Sustainable Architecture: ‘Woodnest Treehouses’ Above Fjord In Norway

Woodnest – Up in the air

The steep forested hillsides around the Hardangerfjord above Odda, is the location of two Woodnest treehouses. The architecture is a specific response to the topography and conditions of the site itself. Inextricably crafted from nature, each treehouse is suspended 5-6m above the forest floor and fastened with a steel collar to the individual trunk of a living pine tree.

The journey to the site begins with the 20minute walk from the town of Odda, on the edge of the fjord and up through the forest via a steep winding path. Each treehouse is accessed via a small timber bridge, leading the visitor off the ground, into the structure and up in to the tree.

At just 15m2, carefully organized inside around the central tree trunk itself are four sleeping places, a bathroom, a kitchen area and a living space. From here one can lookout and experience the vast view out through the trees, down to the fjord below and across towards the mountains beyond.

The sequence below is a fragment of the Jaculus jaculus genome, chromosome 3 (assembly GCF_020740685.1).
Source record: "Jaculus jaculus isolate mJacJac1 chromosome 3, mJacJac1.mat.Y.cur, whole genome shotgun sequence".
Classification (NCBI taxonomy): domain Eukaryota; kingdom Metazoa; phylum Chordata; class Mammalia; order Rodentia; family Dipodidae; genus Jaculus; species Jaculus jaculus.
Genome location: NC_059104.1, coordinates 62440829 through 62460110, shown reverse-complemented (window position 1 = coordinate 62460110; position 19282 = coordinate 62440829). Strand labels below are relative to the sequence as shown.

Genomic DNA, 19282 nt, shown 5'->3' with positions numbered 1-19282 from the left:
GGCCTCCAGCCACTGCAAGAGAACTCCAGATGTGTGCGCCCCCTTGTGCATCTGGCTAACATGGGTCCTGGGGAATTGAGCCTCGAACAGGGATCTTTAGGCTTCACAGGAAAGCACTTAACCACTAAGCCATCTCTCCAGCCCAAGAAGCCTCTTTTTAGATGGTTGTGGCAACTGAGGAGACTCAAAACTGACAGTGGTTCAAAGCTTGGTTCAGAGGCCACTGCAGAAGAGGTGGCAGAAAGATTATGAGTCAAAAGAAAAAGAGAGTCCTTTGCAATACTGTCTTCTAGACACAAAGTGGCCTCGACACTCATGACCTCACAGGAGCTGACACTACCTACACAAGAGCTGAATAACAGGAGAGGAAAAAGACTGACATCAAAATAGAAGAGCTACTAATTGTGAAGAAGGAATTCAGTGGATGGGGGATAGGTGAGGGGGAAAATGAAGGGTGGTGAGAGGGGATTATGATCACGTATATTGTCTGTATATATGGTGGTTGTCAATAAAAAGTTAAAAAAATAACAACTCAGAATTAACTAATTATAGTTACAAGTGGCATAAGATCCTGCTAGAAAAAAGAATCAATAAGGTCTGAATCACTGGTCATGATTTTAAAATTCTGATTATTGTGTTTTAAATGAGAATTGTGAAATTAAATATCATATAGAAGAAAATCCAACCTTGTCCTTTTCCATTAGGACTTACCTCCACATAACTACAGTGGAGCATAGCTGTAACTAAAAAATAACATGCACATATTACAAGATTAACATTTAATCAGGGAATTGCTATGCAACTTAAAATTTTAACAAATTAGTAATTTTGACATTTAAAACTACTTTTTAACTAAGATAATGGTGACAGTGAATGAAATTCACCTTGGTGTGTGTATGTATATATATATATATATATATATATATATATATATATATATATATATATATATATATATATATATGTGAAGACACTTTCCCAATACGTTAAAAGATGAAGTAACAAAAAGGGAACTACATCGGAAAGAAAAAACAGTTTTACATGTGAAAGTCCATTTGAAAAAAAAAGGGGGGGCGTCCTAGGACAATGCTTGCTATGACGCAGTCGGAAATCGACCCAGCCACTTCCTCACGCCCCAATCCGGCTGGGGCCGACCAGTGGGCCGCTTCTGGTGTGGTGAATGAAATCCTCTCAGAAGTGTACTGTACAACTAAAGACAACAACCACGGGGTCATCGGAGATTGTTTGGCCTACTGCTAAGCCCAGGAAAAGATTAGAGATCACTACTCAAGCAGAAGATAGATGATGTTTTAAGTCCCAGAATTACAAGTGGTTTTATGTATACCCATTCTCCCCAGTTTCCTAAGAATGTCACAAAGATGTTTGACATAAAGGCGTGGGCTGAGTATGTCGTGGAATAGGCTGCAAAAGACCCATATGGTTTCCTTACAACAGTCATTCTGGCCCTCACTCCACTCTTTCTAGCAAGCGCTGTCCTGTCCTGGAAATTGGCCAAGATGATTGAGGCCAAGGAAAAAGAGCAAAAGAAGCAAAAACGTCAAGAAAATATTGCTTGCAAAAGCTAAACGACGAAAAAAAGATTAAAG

At the very core of the project is the appreciation of timber as a building material. Inspired by the Norwegian cultural traditions of vernacular timber architecture, together with a desire to experiment with the material potential of wood, the architecture is structurally supported by the tree trunk itself, and formed from a series of radial glu-laminated timber ribs. The untreated natural timber shingles encase the volume creating a protective skin around the building, which will weather over time to merge and blend with the natural patina of the surrounding forest.

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Sustainable Architecture: ‘Anandaloy In Bangladesh’ – Made of Bamboo & Mud